Letters from Henry Kissinger and other readers.
In 1986, the discovery of non-kosher vinegar in a classic Jewish delicacy led to a revolution in kosher supervision.
In 1911, David Ben-Gurion spent several months in Salonica and declared that it was "the only Jewish labor city in the world." Now, because of an open-minded mayor and his nationalist opponents, this formerly Jewish city is experiencing a peculiar mix of Jewish memory and anti-Semitism.
The Haggadah of China's Kaifeng Jews is not all that dissimilar from your Maxwell House version—but it speaks volumes about the community that produced it.
An ambitious, new three-volume work attempts to tell the story of New York's Jews from the days of Peter Stuyvesant to the present.
Daniel Schwartz's excellent new book is the first ever to chart the changing image of Spinoza throughout the centuries.
Was the Vilna Gaon a great defender of tradition or a radical modernizer?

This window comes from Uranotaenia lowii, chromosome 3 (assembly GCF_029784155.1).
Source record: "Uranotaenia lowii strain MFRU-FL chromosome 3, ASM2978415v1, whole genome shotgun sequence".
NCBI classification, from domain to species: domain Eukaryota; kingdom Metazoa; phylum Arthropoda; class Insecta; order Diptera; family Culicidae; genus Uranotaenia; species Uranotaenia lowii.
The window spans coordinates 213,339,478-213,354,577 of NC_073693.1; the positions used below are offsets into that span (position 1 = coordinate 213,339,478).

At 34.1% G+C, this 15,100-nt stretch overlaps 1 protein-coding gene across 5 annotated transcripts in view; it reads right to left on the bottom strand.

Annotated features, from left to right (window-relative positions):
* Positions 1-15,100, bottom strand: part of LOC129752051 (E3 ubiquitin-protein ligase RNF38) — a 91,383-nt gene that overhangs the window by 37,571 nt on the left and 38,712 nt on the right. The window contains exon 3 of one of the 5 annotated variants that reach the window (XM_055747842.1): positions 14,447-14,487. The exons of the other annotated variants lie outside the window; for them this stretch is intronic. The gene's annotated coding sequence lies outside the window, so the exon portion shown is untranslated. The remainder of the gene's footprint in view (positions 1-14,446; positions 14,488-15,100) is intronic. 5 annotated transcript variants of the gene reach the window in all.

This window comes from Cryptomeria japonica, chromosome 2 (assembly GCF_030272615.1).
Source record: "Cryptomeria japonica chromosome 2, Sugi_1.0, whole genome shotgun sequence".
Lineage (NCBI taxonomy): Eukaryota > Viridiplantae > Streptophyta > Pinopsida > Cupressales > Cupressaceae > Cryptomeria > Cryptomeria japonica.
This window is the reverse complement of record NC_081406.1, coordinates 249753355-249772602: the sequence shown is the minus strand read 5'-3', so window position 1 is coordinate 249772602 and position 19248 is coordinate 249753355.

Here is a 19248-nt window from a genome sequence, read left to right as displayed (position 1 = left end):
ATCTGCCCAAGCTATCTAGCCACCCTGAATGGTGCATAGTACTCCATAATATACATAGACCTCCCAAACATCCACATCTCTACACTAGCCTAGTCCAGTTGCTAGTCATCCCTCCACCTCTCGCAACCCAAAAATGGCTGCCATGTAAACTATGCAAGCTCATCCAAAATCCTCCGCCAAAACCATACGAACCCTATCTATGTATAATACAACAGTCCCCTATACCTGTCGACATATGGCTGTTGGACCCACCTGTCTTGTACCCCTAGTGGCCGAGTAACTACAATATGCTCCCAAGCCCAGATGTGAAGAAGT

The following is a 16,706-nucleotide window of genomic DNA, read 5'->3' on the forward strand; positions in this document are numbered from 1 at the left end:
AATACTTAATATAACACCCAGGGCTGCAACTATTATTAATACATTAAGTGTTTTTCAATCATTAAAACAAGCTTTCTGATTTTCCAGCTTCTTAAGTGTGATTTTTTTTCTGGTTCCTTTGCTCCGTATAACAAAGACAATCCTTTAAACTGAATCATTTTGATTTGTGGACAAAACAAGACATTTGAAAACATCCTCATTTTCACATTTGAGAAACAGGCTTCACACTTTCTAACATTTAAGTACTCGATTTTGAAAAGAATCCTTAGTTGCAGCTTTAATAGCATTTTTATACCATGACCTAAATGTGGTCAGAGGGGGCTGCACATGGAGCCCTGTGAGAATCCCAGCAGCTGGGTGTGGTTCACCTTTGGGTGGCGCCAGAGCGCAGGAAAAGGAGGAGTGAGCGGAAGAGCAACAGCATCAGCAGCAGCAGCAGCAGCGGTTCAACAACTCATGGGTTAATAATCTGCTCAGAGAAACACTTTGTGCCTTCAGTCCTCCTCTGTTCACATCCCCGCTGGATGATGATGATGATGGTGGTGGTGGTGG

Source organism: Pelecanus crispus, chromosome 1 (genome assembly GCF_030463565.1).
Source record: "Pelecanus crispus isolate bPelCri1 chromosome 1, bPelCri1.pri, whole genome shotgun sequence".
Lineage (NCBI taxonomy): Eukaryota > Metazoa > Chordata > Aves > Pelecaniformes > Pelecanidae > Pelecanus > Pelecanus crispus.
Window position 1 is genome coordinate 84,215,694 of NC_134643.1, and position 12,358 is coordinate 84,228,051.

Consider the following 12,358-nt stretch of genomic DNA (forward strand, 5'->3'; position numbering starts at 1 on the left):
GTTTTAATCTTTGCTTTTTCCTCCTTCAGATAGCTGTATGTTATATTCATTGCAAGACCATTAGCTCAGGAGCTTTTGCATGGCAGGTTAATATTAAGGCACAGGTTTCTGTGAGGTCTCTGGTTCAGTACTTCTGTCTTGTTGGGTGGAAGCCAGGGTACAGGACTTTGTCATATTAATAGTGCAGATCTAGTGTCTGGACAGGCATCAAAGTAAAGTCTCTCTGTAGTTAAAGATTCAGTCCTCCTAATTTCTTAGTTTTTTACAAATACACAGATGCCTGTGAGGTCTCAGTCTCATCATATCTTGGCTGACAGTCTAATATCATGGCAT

Solomon Schechter is remembered as the founder of Conservative Judaism—but who are his religious heirs?
Was Jacques Derrida a Jewish thinker?
Meet Hyam Plutzik, the poet who wrote a major work—and then disappeared.
How is Barbra Streisand's decision not to have her nose "fixed" similar to Sandy Koufax's decision not to pitch on Yom Kippur?
A deceptively simple novel about a suburban, Midwestern Jewish family catapults into something annoyingly profound.
An insider account reveals how personal relationships and rivalries often shape Washington's foreign policy.
A new exhibit explores the vanished world and unseen photographs of Roman Vishniac.
Andy Statman started out as an unlikely prodigy: a New York Jewish kid playing bluegrass on the mandolin.
Sigmund Freud loved Jewish jokes and for many years collected material for the study that would appear in 1905 as Jokes and Their Relation to the Unconscious. An excerpt from Ruth Wisse's new book No Joke: Making Jewish Humor.
Talya Fishman and Haym Soloveitchik exchange words on the tosafists.
Stoicism and the human heart.